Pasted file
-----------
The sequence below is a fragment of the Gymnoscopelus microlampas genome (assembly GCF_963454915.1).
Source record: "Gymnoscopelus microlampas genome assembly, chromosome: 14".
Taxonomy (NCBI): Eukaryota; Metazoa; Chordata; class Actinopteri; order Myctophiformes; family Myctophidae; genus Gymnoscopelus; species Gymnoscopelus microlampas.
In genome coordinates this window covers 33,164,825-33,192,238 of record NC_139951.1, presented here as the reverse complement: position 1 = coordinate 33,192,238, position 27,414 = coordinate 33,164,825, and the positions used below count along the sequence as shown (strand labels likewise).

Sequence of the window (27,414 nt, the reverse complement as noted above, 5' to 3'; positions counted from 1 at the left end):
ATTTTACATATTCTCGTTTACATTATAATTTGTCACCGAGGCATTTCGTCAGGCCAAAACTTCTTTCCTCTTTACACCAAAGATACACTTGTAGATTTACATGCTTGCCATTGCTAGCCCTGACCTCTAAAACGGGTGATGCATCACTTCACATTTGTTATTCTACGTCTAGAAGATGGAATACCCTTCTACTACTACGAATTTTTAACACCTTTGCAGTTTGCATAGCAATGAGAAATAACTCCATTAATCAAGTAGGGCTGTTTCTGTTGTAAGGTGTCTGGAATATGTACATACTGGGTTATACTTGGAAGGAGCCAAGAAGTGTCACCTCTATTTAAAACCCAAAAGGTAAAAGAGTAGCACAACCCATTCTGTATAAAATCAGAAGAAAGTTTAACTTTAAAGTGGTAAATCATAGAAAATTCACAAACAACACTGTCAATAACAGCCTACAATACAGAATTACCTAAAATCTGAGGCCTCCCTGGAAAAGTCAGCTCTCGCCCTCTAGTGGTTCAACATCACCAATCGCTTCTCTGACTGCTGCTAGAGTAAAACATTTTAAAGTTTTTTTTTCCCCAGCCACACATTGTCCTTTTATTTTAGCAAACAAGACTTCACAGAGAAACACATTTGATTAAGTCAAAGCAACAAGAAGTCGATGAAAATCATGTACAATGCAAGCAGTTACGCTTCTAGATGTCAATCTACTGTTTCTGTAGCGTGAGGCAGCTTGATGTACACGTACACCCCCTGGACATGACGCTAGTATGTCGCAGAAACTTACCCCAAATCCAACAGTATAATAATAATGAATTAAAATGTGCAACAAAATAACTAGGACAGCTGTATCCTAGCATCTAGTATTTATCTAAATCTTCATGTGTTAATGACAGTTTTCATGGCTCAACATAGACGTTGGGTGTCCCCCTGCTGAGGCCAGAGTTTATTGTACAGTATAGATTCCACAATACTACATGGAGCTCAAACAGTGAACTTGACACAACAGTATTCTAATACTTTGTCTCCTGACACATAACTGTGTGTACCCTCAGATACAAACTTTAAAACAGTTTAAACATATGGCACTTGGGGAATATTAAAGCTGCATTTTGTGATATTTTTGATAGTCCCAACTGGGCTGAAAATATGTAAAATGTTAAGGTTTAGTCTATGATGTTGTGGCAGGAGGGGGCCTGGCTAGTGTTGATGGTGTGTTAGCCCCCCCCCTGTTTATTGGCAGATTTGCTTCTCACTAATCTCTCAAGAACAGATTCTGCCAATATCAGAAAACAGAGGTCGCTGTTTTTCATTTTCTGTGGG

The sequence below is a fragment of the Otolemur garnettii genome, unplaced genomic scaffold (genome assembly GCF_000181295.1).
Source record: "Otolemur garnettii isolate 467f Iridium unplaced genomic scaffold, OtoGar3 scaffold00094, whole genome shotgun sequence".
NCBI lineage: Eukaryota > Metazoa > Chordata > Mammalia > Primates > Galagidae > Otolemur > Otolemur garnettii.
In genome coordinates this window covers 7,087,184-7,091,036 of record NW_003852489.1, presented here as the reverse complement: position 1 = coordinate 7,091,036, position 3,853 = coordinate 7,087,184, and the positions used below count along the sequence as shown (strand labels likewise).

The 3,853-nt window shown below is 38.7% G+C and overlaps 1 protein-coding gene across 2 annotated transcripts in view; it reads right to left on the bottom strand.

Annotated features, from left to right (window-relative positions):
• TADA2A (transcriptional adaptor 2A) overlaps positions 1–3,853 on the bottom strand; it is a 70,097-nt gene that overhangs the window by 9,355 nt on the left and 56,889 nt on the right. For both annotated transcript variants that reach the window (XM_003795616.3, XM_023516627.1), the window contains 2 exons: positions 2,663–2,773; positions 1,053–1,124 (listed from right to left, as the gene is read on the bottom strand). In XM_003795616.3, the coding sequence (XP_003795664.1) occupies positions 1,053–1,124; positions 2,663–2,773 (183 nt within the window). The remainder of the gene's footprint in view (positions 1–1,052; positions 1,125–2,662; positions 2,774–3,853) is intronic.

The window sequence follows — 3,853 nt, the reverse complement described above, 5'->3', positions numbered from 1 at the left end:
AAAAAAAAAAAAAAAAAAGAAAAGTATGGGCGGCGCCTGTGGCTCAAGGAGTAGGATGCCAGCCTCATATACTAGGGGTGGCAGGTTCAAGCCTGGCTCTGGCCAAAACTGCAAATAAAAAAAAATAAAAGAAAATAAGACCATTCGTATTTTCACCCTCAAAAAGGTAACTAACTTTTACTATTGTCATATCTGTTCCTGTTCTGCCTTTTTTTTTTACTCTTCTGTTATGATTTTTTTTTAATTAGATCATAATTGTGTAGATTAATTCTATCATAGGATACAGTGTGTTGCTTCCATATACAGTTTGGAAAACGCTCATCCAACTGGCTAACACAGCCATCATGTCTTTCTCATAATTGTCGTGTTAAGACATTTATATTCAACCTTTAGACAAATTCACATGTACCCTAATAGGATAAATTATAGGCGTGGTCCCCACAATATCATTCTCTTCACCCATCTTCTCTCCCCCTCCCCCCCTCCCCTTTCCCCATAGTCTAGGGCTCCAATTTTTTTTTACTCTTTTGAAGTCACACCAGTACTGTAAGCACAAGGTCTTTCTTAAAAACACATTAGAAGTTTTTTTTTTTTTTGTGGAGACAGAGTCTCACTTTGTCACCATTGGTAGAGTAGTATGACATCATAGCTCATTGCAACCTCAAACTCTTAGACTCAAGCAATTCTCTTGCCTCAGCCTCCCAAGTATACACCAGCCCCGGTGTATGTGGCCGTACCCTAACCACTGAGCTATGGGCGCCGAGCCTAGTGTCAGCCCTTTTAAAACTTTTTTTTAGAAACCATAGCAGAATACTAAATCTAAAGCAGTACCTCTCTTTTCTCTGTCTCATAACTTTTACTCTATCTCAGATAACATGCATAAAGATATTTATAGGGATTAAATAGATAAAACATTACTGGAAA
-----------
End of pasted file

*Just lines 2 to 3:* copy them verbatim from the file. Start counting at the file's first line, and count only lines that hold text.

Source record: "Gymnoscopelus microlampas genome assembly, chromosome: 14".
Taxonomy (NCBI): Eukaryota; Metazoa; Chordata; class Actinopteri; order Myctophiformes; family Myctophidae; genus Gymnoscopelus; species Gymnoscopelus microlampas.